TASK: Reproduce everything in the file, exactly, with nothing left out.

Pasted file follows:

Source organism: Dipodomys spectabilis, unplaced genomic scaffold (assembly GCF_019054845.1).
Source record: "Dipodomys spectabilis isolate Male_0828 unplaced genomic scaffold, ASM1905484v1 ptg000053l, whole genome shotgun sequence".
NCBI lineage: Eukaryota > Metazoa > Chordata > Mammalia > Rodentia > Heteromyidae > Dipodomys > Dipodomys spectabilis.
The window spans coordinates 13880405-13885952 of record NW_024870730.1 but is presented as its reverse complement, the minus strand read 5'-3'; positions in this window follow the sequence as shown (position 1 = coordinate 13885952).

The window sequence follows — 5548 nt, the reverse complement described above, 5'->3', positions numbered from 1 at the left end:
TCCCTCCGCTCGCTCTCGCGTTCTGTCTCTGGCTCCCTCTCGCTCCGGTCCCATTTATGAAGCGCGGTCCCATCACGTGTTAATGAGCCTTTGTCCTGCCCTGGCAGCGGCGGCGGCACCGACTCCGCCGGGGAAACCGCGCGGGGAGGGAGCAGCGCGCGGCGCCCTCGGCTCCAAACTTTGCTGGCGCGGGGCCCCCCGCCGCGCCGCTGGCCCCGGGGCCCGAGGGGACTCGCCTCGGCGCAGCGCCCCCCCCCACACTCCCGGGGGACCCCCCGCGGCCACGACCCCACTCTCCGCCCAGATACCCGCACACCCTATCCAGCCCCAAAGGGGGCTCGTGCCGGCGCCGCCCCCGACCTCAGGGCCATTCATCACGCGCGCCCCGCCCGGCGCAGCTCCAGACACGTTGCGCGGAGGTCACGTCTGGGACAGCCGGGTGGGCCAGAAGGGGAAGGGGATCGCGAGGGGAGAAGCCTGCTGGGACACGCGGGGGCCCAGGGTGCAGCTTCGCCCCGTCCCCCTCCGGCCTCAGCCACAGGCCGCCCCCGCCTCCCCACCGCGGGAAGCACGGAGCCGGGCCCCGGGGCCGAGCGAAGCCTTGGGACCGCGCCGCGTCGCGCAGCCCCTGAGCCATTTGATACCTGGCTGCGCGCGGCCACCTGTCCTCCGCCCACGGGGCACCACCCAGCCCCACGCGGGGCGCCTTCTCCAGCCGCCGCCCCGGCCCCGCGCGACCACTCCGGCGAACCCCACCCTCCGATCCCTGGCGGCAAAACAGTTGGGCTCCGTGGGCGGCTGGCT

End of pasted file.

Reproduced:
Source organism: Dipodomys spectabilis, unplaced genomic scaffold (assembly GCF_019054845.1).
Source record: "Dipodomys spectabilis isolate Male_0828 unplaced genomic scaffold, ASM1905484v1 ptg000053l, whole genome shotgun sequence".
NCBI lineage: Eukaryota > Metazoa > Chordata > Mammalia > Rodentia > Heteromyidae > Dipodomys > Dipodomys spectabilis.
The window spans coordinates 13880405-13885952 of record NW_024870730.1 but is presented as its reverse complement, the minus strand read 5'-3'; positions in this window follow the sequence as shown (position 1 = coordinate 13885952).

The window sequence follows — 5548 nt, the reverse complement described above, 5'->3', positions numbered from 1 at the left end:
TCCCTCCGCTCGCTCTCGCGTTCTGTCTCTGGCTCCCTCTCGCTCCGGTCCCATTTATGAAGCGCGGTCCCATCACGTGTTAATGAGCCTTTGTCCTGCCCTGGCAGCGGCGGCGGCACCGACTCCGCCGGGGAAACCGCGCGGGGAGGGAGCAGCGCGCGGCGCCCTCGGCTCCAAACTTTGCTGGCGCGGGGCCCCCCGCCGCGCCGCTGGCCCCGGGGCCCGAGGGGACTCGCCTCGGCGCAGCGCCCCCCCCCACACTCCCGGGGGACCCCCCGCGGCCACGACCCCACTCTCCGCCCAGATACCCGCACACCCTATCCAGCCCCAAAGGGGGCTCGTGCCGGCGCCGCCCCCGACCTCAGGGCCATTCATCACGCGCGCCCCGCCCGGCGCAGCTCCAGACACGTTGCGCGGAGGTCACGTCTGGGACAGCCGGGTGGGCCAGAAGGGGAAGGGGATCGCGAGGGGAGAAGCCTGCTGGGACACGCGGGGGCCCAGGGTGCAGCTTCGCCCCGTCCCCCTCCGGCCTCAGCCACAGGCCGCCCCCGCCTCCCCACCGCGGGAAGCACGGAGCCGGGCCCCGGGGCCGAGCGAAGCCTTGGGACCGCGCCGCGTCGCGCAGCCCCTGAGCCATTTGATACCTGGCTGCGCGCGGCCACCTGTCCTCCGCCCACGGGGCACCACCCAGCCCCACGCGGGGCGCCTTCTCCAGCCGCCGCCCCGGCCCCGCGCGACCACTCCGGCGAACCCCACCCTCCGATCCCTGGCGGCAAAACAGTTGGGCTCCGTGGGCGGCTGGCT